North Africa[]

Before the Second World War, Hauptmann Graf (Captain Count) László Almásy of the Royal Hungarian Air Force had lived in North Africa where he had been a desert explorer, mobility expert, and the celebrated aerial discoverer of the Lost Oasis of Zerzura (the subject of the later novel and film, The English Patient).[36] In 1939, Almásy published in Germany a book based on his years in North Africa - Unbekannte Sahara; mit Flugzeug und Auto in der Libyschen Wüste (English: Unknown Sahara: With Airplane and Automobile in the Libyan Desert)[37][better source needed] With an interest in forming a spy ring in North Africa, the Abwehr sent Ritter to meet with Almásy in Budapest.[36]

Ritter conceived of a plan, known as Plan El Masri, Almásy's acquaintance with Egyptian General Aziz el Masri, an Arab nationalist whom the British had ousted as Army chief of staff, to organize an Arab revolt against the British.[36] Abwehr chief, Admiral Canaris, agreed to the plan, and sent Ritter to Taormina in Sicily to form the Aufklärungskommando Nordost Afrika (Reconnaissance Command, Northeast Africa) with Almásy as his second in command.[36] Ritter's Sonderkommando (special forces unit) was tasked to provide military intelligence on desert warfare to Field Marshal Erwin Rommel, extract el Masri from Cairo, and to form a spy ring in Egypt.[38] Immediately assigned to Ritter were two pilots, a Fieseler Fi-156 Storch liaison plane, and two Heinkel He-111 medium bombers for long-distance missions.[36] In addition, four multi-lingual Abwehr radio operators were assigned in Sicily, Greece, Libya, and Cairo.[36]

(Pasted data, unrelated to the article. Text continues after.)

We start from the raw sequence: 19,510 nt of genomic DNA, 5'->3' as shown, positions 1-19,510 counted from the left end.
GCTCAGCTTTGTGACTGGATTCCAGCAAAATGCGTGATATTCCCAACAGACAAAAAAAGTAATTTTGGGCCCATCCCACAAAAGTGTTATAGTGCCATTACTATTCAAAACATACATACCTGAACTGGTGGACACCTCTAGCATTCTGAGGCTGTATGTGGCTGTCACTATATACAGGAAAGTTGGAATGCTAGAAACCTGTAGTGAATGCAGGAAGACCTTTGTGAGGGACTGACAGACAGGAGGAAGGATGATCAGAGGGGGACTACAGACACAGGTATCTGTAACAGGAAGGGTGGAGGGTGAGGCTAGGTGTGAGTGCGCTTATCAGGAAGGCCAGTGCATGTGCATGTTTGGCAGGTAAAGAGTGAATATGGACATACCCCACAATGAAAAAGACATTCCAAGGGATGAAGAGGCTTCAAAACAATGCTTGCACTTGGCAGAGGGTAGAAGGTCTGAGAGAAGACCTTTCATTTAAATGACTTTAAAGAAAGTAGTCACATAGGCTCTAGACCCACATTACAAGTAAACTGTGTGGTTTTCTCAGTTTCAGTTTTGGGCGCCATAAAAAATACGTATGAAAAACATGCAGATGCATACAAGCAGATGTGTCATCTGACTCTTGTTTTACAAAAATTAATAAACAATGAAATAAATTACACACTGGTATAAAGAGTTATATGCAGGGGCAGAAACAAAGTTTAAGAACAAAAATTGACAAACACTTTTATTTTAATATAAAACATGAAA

On May 16, 1941, Almásy flew to Egypt to meet with el Masri, but the plane carrying el Masri was unable to reach the rendezvous point; it had developed engine trouble and crash landed 10 miles outside Cairo.[36] On June 17, they tried again, only this time Ritter would meet el Masri in Egypt.[36] However, Ritter's pilot refused to land at the designated meeting place due to difficult terrain and near darkness, and fighting over Libya forced Ritter's plane to ditch in the Mediterranean, wounding Ritter and forcing the survivors to spend the next 9 hours in a life raft before washing up on the beach.[36]